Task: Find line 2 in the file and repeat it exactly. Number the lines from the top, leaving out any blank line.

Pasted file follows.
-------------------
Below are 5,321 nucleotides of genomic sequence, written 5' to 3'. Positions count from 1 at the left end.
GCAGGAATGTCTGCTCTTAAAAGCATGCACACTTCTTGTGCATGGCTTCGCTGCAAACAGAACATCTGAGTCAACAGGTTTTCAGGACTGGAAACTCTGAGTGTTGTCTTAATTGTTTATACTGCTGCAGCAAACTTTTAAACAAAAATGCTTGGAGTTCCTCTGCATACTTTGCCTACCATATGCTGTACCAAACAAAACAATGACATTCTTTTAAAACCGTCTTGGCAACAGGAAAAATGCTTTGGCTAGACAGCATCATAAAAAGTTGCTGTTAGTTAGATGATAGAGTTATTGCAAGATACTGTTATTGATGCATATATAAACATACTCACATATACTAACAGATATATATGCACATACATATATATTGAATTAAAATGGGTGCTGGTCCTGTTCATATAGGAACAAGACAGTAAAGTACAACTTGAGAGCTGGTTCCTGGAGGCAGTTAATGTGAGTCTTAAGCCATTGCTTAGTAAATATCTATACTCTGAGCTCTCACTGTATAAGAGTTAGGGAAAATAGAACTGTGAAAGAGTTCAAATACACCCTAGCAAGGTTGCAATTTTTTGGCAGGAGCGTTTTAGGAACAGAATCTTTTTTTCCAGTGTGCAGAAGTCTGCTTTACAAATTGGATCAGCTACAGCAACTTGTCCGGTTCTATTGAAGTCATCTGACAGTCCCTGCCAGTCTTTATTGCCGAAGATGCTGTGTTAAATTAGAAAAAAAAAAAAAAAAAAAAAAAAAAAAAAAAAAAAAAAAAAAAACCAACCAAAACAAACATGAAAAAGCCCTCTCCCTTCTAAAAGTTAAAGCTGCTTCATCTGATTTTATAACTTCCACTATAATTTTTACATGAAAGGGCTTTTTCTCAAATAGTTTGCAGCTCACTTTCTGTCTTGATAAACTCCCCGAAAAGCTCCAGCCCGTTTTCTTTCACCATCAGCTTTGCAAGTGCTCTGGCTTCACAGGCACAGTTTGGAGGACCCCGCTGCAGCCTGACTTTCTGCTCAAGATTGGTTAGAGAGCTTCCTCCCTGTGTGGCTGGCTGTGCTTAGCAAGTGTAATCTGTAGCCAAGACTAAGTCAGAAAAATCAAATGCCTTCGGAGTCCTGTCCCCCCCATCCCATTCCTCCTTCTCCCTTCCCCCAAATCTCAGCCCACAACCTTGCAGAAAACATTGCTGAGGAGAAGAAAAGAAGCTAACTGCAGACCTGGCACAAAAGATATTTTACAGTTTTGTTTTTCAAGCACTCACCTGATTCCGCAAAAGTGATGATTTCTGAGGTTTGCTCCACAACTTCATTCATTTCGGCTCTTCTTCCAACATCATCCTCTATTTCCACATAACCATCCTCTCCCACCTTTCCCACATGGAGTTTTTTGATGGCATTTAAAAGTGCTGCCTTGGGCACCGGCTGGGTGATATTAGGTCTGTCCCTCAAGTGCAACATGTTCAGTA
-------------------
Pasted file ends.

GCAGGAATGTCTGCTCTTAAAAGCATGCACACTTCTTGTGCATGGCTTCGCTGCAAACAGAACATCTGAGTCAACAGGTTTTCAGGACTGGAAACTCTGAGTGTTGTCTTAATTGTTTATACTGCTGCAGCAAACTTTTAAACAAAAATGCTTGGAGTTCCTCTGCATACTTTGCCTACCATATGCTGTACCAAACAAAACAATGACATTCTTTTAAAACCGTCTTGGCAACAGGAAAAATGCTTTGGCTAGACAGCATCATAAAAAGTTGCTGTTAGTTAGATGATAGAGTTATTGCAAGATACTGTTATTGATGCATATATAAACATACTCACATATACTAACAGATATATATGCACATACATATATATTGAATTAAAATGGGTGCTGGTCCTGTTCATATAGGAACAAGACAGTAAAGTACAACTTGAGAGCTGGTTCCTGGAGGCAGTTAATGTGAGTCTTAAGCCATTGCTTAGTAAATATCTATACTCTGAGCTCTCACTGTATAAGAGTTAGGGAAAATAGAACTGTGAAAGAGTTCAAATACACCCTAGCAAGGTTGCAATTTTTTGGCAGGAGCGTTTTAGGAACAGAATCTTTTTTTCCAGTGTGCAGAAGTCTGCTTTACAAATTGGATCAGCTACAGCAACTTGTCCGGTTCTATTGAAGTCATCTGACAGTCCCTGCCAGTCTTTATTGCCGAAGATGCTGTGTTAAATTAGAAAAAAAAAAAAAAAAAAAAAAAAAAAAAAAAAAAAAAAAAAAAACCAACCAAAACAAACATGAAAAAGCCCTCTCCCTTCTAAAAGTTAAAGCTGCTTCATCTGATTTTATAACTTCCACTATAATTTTTACATGAAAGGGCTTTTTCTCAAATAGTTTGCAGCTCACTTTCTGTCTTGATAAACTCCCCGAAAAGCTCCAGCCCGTTTTCTTTCACCATCAGCTTTGCAAGTGCTCTGGCTTCACAGGCACAGTTTGGAGGACCCCGCTGCAGCCTGACTTTCTGCTCAAGATTGGTTAGAGAGCTTCCTCCCTGTGTGGCTGGCTGTGCTTAGCAAGTGTAATCTGTAGCCAAGACTAAGTCAGAAAAATCAAATGCCTTCGGAGTCCTGTCCCCCCCATCCCATTCCTCCTTCTCCCTTCCCCCAAATCTCAGCCCACAACCTTGCAGAAAACATTGCTGAGGAGAAGAAAAGAAGCTAACTGCAGACCTGGCACAAAAGATATTTTACAGTTTTGTTTTTCAAGCACTCACCTGATTCCGCAAAAGTGATGATTTCTGAGGTTTGCTCCACAACTTCATTCATTTCGGCTCTTCTTCCAACATCATCCTCTATTTCCACATAACCATCCTCTCCCACCTTTCCCACATGGAGTTTTTTGATGGCATTTAAAAGTGCTGCCTTGGGCACCGGCTGGGTGATATTAGGTCTGTCCCTCAAGTGCAACATGTTCAGTA